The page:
Hurricane Idalia damage in Suwannee County, FL 2023-09-21

There is little financial recourse for the extensive Hurricane Idalia damage to hoop houses, buildings, row crops, elevators, grain bins, irrigation systems, fences, and tree crops. Most of the insurers had already pulled out. FEMA will help with farmhouses, but not the rest. Many farmers will never recover.

[Collage, Suwannee County Agriculture Meeting 2023-09-21]
Collage, Suwannee County Agriculture Meeting 2023-09-21

County Administrator Gregg Scott noted that almost $900 million revenue that comes to the county because of agriculture, and $60 million of tax revenue “that goes through you”. 97% of Suwannee County farms are owned by local farmers; family farms are important.

Wesley Wainwright, owner of Wainwright Farms, explained much of the damage. See also Megan Peschl, WUFT, September 19, 2023, Live Oak poultry and crop damage to ‘impact global market’, which mentions five million chickens died. That would seem also to be a risk to the waterways from the carcasses.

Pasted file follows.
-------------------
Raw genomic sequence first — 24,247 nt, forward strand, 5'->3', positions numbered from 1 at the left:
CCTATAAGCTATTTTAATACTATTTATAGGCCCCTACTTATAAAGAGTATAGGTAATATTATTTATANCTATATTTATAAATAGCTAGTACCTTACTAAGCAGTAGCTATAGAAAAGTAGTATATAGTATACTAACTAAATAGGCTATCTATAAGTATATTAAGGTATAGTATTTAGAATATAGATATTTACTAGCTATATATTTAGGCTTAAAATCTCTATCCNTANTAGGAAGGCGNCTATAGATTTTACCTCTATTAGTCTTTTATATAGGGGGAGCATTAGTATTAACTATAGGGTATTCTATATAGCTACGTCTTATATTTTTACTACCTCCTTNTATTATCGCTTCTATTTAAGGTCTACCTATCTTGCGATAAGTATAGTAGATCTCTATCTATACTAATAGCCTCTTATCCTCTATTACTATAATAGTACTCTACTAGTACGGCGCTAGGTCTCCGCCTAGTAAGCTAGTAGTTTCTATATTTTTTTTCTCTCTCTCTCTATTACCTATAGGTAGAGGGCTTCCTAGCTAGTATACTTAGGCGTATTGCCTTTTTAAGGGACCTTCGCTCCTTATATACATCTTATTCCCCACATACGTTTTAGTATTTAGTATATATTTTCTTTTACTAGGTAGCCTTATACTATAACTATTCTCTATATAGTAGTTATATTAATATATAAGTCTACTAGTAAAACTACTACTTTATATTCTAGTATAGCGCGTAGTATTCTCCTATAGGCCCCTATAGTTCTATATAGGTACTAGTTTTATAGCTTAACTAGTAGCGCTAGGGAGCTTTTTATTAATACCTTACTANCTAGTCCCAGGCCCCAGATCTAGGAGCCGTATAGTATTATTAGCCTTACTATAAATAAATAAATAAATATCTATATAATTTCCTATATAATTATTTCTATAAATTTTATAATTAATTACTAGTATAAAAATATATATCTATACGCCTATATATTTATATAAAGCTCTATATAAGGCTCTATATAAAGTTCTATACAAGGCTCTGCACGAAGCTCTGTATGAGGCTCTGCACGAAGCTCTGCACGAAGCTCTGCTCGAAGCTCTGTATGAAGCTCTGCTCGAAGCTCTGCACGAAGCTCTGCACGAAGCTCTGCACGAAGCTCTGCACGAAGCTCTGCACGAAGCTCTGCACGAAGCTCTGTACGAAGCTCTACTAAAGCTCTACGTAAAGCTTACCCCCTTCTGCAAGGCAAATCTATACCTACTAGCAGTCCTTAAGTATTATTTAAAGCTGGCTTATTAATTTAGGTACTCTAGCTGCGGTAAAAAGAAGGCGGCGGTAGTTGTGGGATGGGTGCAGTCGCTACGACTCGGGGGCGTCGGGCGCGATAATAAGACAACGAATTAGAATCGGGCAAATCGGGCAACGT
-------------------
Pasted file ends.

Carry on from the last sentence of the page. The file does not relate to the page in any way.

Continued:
Someone introduced only as Dee, who said she is a crop consultant, said the damage was in many counties, including Hamilton, Madison, Lafayette, and especially northern Suwannee County.

Jim Weaver of the North Florida Cattlemen’s Association described how bad the situation is with trees down on fences.

I recommend watching the entire video, depressing as it is.

In addition to all the obvious downsides, watch out for miners and others buying up farmland for non-agricultural purposes.

Thanks for the tip from Merrillee Malwitz-Jipson.

 -jsq, John S. Quarterman, Suwannee RIVERKEEPER®

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